Unvelope.com strives to be a great source to help people express themselves in their personal lives and in business. Along with our unique collection of "unvelopes"—the art and soul of ecards—our selection of relationship and communications articles just might help you open a few hearts, minds and dialogues.
If you would like to share an article that you’ve authored, about communicating more effectively in relationships—with people or your pets—and if it’s hysterically funny or seriously helpful, we’d love to hear from you. If our editors feel your article will be useful and enjoyable for our members, we’ll post it and be happy to give you the credit! Oh, and if you plan to or have already become a member of unvelope.com, thank you! We hope you enjoy sending unvelopes as much as we enjoy creating them for you.
If you have ever noticed that what one person considers to be an apology, another might not. That's because apologies are different things to different people. After three years of research, Dr. Jennifer Thomas, et al have concluded that there are five basic elements to an apology.
Shocker: Men and women see the world differently. Women don’t get why men don’t talk, and men don’t get why women don’t get that men don’t talk.
To build trust in a relationship, you should strive to be reliable and predictable, honest, diplomatic and true to who you are. This provides a comfort level to the person who is in the relationship with you.
There are four different communication styles: Open Communicators, Reserved Communicators, Indirect Communicators and Direct Communicators. If you want to be an effective communicator in your workplace, you need to adjust your talk according to the type of person you are talking to.
Over time, it’s not unusual for friendships—even really good ones—to get lost in our busy lives. If there is someone with whom you’d like to reconnect, go for it. But do it in the right way.
Sometimes the thing that puts relationships in jeopardy is not what you say or do, but what you don't say and don't do. We all lead busy lives, and keeping in touch with everyone we care about can be difficult and time-consuming.
As everyone who has ever raised a child knows, being a parent is forever. It is not, however, a forever full-time job. When they're infants, our children are totally dependent on us. We make all the decisions concerning their lives. At some point, however, everyone has to move on.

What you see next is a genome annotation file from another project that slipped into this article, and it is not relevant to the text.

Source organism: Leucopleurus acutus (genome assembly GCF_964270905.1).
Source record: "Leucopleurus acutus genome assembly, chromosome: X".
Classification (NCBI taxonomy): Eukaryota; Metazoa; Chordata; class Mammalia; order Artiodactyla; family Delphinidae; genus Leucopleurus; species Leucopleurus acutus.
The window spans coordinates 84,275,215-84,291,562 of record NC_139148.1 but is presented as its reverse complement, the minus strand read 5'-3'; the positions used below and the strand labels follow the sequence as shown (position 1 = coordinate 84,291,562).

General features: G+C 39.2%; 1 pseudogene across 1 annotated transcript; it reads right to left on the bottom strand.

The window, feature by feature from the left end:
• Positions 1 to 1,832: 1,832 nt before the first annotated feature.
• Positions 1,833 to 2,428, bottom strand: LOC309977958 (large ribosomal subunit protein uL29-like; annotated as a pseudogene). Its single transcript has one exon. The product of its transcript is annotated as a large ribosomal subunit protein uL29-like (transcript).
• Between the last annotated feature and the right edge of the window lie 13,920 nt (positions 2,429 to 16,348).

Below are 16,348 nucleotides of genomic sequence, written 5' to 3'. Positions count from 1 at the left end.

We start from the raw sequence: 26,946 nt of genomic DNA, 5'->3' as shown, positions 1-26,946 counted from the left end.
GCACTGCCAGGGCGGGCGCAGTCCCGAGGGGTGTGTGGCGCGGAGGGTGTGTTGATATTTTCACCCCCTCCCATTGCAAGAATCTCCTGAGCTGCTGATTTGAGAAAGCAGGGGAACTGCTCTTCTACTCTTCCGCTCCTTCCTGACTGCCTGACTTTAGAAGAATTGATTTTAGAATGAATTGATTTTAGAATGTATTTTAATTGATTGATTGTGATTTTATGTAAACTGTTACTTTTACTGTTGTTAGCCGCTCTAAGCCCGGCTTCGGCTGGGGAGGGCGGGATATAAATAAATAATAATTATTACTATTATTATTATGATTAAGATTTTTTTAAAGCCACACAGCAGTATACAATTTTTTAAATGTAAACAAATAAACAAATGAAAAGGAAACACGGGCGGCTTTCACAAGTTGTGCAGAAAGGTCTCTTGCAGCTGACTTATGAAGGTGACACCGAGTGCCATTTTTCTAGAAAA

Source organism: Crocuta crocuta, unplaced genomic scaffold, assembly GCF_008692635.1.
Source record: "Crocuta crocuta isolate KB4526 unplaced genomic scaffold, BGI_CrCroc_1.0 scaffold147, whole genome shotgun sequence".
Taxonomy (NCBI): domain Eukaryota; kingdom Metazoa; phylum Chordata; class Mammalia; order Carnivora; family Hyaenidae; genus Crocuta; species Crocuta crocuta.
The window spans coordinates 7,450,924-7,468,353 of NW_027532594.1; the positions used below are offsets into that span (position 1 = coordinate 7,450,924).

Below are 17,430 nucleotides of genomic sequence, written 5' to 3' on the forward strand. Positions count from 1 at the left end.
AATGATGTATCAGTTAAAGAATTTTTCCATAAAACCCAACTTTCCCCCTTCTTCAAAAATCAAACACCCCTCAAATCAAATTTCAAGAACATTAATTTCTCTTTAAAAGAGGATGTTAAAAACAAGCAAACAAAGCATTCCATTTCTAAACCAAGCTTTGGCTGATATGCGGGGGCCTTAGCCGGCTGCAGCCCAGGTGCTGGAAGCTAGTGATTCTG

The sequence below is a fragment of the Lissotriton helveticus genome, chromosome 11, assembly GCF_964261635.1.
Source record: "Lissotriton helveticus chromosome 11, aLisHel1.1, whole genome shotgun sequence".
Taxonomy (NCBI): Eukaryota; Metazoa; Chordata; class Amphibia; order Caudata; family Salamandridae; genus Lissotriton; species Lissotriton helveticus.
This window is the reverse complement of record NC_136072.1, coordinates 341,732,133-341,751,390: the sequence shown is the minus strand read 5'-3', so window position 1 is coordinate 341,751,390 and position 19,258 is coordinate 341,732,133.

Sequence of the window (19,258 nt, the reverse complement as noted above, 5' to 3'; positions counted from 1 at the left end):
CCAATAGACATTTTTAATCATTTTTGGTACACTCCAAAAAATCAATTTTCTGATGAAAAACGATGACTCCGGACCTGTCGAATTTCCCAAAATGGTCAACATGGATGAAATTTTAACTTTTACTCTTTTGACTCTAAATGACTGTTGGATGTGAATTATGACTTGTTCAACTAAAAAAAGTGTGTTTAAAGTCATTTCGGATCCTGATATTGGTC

You've done it again. You had a not-so-wonderful thought about someone close to you, and suddenly you heard yourself say it out loud for her to hear. "If only there were a rewind button," you think.
Talk to enough people and they'll tell you that their friends have become and, in some cases, replaced their family. There are several reasons for this development.
You may flirt with the idea of reconnecting with an old friend with whom you've lost touch. Today it’s easy to search the web for current information so that you can make contact. Making contact, however, risks rejection or disappointment. But nothing ventured, nothing gained.
Through technology we are in touch with more people more frequently, but are we actually communicating with each other less?
Walk into most any workplace and, if you stop and listen, you'll hear the constant churning of the rumor mill. It's working overtime these days, just like anyone lucky enough to be employed.
Hone those typing and proof-reading skills. They may not get you a job working for Don Draper, but they will ensure that your email correspondence is seen.
It seems everyone knows someone whose lives have been affected by breast cancer. While early detection has improved the chances of surviving breast cancer, many women still fail to schedule their mammography exam and, hence, place their lives at risk. But, it doesn’t have to be that way.
This touch of brilliance was written in the early ‘80s by Keith Reinhard, a clever AD-man of the MadMen era. Back then, I sent it to “everybody” I knew feeling that these wise words would not only resonate with me, but with friends and business associates for years to come. And they have.
According to playforpink.org, a recognized grass roots fundraising organization, a woman will likely die from breast cancer, on average, every 13 minutes. It is likely, therefore, that "everyone knows someone" who was or is, fighting breast cancer.